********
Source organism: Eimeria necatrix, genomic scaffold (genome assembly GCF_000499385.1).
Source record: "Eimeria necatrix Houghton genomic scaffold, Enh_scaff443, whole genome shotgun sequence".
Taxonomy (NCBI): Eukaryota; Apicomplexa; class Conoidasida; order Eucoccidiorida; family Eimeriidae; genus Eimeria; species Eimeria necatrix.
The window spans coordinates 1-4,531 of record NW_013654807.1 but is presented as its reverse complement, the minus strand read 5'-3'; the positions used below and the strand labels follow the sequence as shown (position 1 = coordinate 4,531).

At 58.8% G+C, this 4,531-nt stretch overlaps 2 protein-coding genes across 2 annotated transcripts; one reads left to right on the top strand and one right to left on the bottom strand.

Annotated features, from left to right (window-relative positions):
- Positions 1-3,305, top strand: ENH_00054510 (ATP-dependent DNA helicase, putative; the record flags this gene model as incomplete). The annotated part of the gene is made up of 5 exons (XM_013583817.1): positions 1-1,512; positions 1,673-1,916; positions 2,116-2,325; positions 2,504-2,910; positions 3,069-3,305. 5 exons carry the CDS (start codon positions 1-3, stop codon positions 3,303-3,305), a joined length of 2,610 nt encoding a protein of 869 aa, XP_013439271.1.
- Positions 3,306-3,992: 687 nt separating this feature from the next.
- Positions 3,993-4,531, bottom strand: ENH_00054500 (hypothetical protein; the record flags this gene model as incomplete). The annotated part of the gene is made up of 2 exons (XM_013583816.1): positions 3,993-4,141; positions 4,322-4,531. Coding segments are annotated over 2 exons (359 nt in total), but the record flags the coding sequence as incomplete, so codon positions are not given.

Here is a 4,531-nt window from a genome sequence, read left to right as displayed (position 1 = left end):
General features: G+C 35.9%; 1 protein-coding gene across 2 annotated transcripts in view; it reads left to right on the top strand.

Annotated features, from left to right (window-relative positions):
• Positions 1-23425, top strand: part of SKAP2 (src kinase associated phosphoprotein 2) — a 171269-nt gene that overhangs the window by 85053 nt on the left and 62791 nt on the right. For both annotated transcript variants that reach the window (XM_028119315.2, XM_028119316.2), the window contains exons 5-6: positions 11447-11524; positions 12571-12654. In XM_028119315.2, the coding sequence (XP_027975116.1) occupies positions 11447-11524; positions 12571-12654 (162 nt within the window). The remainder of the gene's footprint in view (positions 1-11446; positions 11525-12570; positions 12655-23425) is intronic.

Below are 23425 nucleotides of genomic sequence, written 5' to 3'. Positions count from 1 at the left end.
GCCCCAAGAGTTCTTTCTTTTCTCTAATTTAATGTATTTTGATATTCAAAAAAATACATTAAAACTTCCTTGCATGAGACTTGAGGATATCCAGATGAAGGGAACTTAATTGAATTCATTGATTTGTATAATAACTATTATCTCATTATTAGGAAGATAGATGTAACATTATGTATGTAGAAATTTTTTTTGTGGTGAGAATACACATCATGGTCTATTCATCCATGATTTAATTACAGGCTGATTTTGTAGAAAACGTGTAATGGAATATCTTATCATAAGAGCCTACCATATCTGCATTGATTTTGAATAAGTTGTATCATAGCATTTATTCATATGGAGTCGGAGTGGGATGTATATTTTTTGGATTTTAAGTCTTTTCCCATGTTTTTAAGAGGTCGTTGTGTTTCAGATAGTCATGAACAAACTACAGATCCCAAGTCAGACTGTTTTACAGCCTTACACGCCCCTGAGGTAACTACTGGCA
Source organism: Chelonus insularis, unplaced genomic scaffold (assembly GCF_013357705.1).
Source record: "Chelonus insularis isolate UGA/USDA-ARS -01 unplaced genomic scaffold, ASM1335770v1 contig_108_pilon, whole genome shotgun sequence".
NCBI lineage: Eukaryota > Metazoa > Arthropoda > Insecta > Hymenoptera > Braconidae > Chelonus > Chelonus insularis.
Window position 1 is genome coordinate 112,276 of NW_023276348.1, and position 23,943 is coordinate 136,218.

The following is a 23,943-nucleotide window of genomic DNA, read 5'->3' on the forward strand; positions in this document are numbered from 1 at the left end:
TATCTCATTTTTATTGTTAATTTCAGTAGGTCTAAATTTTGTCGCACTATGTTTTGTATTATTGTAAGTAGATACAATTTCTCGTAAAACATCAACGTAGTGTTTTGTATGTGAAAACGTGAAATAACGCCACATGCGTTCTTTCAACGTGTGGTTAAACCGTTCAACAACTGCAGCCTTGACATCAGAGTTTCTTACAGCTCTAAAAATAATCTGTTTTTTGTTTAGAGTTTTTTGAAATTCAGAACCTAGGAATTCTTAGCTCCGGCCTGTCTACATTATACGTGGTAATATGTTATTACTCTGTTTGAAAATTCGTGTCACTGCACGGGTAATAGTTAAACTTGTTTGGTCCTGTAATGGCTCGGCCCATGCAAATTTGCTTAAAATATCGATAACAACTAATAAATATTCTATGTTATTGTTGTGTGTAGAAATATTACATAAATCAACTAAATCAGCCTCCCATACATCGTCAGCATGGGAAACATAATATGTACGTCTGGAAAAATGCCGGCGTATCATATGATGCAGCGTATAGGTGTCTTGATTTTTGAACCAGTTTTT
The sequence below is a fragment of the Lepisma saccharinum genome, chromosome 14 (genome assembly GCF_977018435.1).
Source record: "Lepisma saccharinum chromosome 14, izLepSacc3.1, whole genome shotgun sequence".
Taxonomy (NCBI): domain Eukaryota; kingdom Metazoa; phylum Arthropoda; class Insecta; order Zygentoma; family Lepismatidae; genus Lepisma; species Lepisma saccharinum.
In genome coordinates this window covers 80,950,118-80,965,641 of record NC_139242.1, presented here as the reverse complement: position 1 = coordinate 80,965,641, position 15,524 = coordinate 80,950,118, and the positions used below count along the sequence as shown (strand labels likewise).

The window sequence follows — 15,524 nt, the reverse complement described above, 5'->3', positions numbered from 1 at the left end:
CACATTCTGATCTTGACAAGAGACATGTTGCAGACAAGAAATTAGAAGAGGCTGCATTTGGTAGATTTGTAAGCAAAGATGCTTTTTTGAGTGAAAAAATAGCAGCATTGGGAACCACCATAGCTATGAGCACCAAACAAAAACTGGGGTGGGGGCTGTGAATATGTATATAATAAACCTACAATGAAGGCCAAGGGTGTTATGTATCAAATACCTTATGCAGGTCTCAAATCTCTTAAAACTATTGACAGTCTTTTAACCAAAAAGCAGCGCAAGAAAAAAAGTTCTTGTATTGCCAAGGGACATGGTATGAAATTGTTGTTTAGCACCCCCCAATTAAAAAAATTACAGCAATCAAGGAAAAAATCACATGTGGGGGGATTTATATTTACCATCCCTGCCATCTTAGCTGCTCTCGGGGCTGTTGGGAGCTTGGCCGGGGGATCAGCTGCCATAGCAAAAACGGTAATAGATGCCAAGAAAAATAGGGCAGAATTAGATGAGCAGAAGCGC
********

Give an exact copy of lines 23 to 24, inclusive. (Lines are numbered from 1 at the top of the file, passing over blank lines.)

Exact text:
Source record: "Lepisma saccharinum chromosome 14, izLepSacc3.1, whole genome shotgun sequence".
Taxonomy (NCBI): domain Eukaryota; kingdom Metazoa; phylum Arthropoda; class Insecta; order Zygentoma; family Lepismatidae; genus Lepisma; species Lepisma saccharinum.